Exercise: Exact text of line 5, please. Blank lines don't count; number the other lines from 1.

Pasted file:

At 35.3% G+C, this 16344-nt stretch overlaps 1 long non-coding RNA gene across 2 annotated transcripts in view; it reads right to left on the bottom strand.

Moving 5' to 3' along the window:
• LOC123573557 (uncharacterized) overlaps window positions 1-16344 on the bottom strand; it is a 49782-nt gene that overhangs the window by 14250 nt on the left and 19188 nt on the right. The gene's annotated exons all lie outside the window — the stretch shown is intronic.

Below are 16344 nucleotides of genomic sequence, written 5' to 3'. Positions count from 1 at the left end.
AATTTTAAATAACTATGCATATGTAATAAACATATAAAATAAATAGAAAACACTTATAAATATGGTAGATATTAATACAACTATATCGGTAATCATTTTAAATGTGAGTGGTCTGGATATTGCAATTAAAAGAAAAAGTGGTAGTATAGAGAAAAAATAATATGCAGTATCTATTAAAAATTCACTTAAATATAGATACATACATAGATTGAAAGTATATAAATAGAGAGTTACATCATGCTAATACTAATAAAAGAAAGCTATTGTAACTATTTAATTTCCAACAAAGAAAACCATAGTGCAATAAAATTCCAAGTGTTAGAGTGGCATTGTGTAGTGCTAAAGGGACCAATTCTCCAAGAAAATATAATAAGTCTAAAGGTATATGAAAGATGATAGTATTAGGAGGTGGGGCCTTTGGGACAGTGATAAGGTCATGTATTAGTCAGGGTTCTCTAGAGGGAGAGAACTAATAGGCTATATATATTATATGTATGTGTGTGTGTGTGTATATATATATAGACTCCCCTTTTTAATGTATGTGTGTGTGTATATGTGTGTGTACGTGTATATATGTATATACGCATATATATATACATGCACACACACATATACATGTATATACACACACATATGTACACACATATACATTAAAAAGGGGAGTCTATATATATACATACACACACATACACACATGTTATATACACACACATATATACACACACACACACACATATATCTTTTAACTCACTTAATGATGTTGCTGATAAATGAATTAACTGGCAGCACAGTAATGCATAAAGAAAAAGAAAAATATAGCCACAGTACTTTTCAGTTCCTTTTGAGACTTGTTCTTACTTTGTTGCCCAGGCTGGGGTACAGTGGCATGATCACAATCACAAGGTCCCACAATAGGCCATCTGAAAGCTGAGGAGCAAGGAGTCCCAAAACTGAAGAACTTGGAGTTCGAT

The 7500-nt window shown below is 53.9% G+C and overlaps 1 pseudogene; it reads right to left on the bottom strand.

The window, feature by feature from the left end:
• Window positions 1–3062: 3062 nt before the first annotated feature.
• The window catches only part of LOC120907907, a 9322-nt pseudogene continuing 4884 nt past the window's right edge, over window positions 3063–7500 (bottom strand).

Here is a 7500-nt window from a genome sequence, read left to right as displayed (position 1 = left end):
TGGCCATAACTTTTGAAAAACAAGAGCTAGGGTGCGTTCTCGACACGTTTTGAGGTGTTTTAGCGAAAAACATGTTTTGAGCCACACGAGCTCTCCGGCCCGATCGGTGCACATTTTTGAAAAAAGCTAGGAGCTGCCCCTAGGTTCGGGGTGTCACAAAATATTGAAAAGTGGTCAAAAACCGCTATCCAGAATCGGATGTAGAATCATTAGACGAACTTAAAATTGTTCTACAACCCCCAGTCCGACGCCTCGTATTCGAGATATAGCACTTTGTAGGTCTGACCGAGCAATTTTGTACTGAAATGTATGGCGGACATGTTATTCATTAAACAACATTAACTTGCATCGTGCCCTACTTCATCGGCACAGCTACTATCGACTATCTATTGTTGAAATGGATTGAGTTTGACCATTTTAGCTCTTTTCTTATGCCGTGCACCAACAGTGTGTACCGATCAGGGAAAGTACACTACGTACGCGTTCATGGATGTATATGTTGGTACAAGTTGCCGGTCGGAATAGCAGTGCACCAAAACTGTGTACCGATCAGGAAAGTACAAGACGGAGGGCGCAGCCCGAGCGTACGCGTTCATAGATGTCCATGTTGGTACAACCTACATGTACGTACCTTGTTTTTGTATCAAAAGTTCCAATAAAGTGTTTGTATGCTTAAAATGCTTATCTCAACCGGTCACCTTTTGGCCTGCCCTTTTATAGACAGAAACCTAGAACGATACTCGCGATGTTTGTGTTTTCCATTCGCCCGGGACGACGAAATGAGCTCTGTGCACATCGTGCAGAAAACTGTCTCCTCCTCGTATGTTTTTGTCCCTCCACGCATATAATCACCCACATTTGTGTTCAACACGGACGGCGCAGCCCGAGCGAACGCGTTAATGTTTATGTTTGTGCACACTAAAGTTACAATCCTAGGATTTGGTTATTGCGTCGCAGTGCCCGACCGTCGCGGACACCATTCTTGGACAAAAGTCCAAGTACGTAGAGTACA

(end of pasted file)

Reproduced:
AATTTTAAATAACTATGCATATGTAATAAACATATAAAATAAATAGAAAACACTTATAAATATGGTAGATATTAATACAACTATATCGGTAATCATTTTAAATGTGAGTGGTCTGGATATTGCAATTAAAAGAAAAAGTGGTAGTATAGAGAAAAAATAATATGCAGTATCTATTAAAAATTCACTTAAATATAGATACATACATAGATTGAAAGTATATAAATAGAGAGTTACATCATGCTAATACTAATAAAAGAAAGCTATTGTAACTATTTAATTTCCAACAAAGAAAACCATAGTGCAATAAAATTCCAAGTGTTAGAGTGGCATTGTGTAGTGCTAAAGGGACCAATTCTCCAAGAAAATATAATAAGTCTAAAGGTATATGAAAGATGATAGTATTAGGAGGTGGGGCCTTTGGGACAGTGATAAGGTCATGTATTAGTCAGGGTTCTCTAGAGGGAGAGAACTAATAGGCTATATATATTATATGTATGTGTGTGTGTGTGTATATATATATAGACTCCCCTTTTTAATGTATGTGTGTGTGTATATGTGTGTGTACGTGTATATATGTATATACGCATATATATATACATGCACACACACATATACATGTATATACACACACATATGTACACACATATACATTAAAAAGGGGAGTCTATATATATACATACACACACATACACACATGTTATATACACACACATATATACACACACACACACACATATATCTTTTAACTCACTTAATGATGTTGCTGATAAATGAATTAACTGGCAGCACAGTAATGCATAAAGAAAAAGAAAAATATAGCCACAGTACTTTTCAGTTCCTTTTGAGACTTGTTCTTACTTTGTTGCCCAGGCTGGGGTACAGTGGCATGATCACAATCACAAGGTCCCACAATAGGCCATCTGAAAGCTGAGGAGCAAGGAGTCCCAAAACTGAAGAACTTGGAGTTCGAT